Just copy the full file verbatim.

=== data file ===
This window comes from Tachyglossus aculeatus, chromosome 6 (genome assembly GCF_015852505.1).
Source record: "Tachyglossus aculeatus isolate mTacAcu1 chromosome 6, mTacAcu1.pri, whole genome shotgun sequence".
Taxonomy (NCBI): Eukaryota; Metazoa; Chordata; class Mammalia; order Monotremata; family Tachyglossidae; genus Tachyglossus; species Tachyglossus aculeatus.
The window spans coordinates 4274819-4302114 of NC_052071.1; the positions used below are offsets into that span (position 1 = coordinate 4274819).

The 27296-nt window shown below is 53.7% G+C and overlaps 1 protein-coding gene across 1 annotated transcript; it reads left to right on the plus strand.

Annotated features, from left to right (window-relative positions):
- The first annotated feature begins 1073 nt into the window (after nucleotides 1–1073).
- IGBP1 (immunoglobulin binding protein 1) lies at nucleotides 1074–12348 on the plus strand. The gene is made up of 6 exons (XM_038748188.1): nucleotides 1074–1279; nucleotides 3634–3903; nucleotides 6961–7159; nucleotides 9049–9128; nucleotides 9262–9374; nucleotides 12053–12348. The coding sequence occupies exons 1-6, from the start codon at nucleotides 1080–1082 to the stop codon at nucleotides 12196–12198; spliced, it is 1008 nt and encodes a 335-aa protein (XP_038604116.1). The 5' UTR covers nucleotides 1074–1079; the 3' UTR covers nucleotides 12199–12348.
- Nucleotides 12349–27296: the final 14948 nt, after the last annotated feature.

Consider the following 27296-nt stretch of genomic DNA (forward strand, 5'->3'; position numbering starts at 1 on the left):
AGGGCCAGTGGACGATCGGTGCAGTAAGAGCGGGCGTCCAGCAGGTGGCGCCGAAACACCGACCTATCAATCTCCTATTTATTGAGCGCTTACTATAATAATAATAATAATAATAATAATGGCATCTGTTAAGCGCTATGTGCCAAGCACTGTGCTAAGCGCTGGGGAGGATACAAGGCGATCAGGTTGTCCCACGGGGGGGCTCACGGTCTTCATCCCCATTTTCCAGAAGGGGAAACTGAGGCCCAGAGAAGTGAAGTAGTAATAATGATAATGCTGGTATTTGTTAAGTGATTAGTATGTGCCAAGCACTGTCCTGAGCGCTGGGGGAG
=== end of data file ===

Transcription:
This window comes from Tachyglossus aculeatus, chromosome 6 (genome assembly GCF_015852505.1).
Source record: "Tachyglossus aculeatus isolate mTacAcu1 chromosome 6, mTacAcu1.pri, whole genome shotgun sequence".
Taxonomy (NCBI): Eukaryota; Metazoa; Chordata; class Mammalia; order Monotremata; family Tachyglossidae; genus Tachyglossus; species Tachyglossus aculeatus.
The window spans coordinates 4274819-4302114 of NC_052071.1; the positions used below are offsets into that span (position 1 = coordinate 4274819).

The 27296-nt window shown below is 53.7% G+C and overlaps 1 protein-coding gene across 1 annotated transcript; it reads left to right on the plus strand.

Annotated features, from left to right (window-relative positions):
- The first annotated feature begins 1073 nt into the window (after nucleotides 1–1073).
- IGBP1 (immunoglobulin binding protein 1) lies at nucleotides 1074–12348 on the plus strand. The gene is made up of 6 exons (XM_038748188.1): nucleotides 1074–1279; nucleotides 3634–3903; nucleotides 6961–7159; nucleotides 9049–9128; nucleotides 9262–9374; nucleotides 12053–12348. The coding sequence occupies exons 1-6, from the start codon at nucleotides 1080–1082 to the stop codon at nucleotides 12196–12198; spliced, it is 1008 nt and encodes a 335-aa protein (XP_038604116.1). The 5' UTR covers nucleotides 1074–1079; the 3' UTR covers nucleotides 12199–12348.
- Nucleotides 12349–27296: the final 14948 nt, after the last annotated feature.

Consider the following 27296-nt stretch of genomic DNA (forward strand, 5'->3'; position numbering starts at 1 on the left):
AGGGCCAGTGGACGATCGGTGCAGTAAGAGCGGGCGTCCAGCAGGTGGCGCCGAAACACCGACCTATCAATCTCCTATTTATTGAGCGCTTACTATAATAATAATAATAATAATAATAATGGCATCTGTTAAGCGCTATGTGCCAAGCACTGTGCTAAGCGCTGGGGAGGATACAAGGCGATCAGGTTGTCCCACGGGGGGGCTCACGGTCTTCATCCCCATTTTCCAGAAGGGGAAACTGAGGCCCAGAGAAGTGAAGTAGTAATAATGATAATGCTGGTATTTGTTAAGTGATTAGTATGTGCCAAGCACTGTCCTGAGCGCTGGGGGAG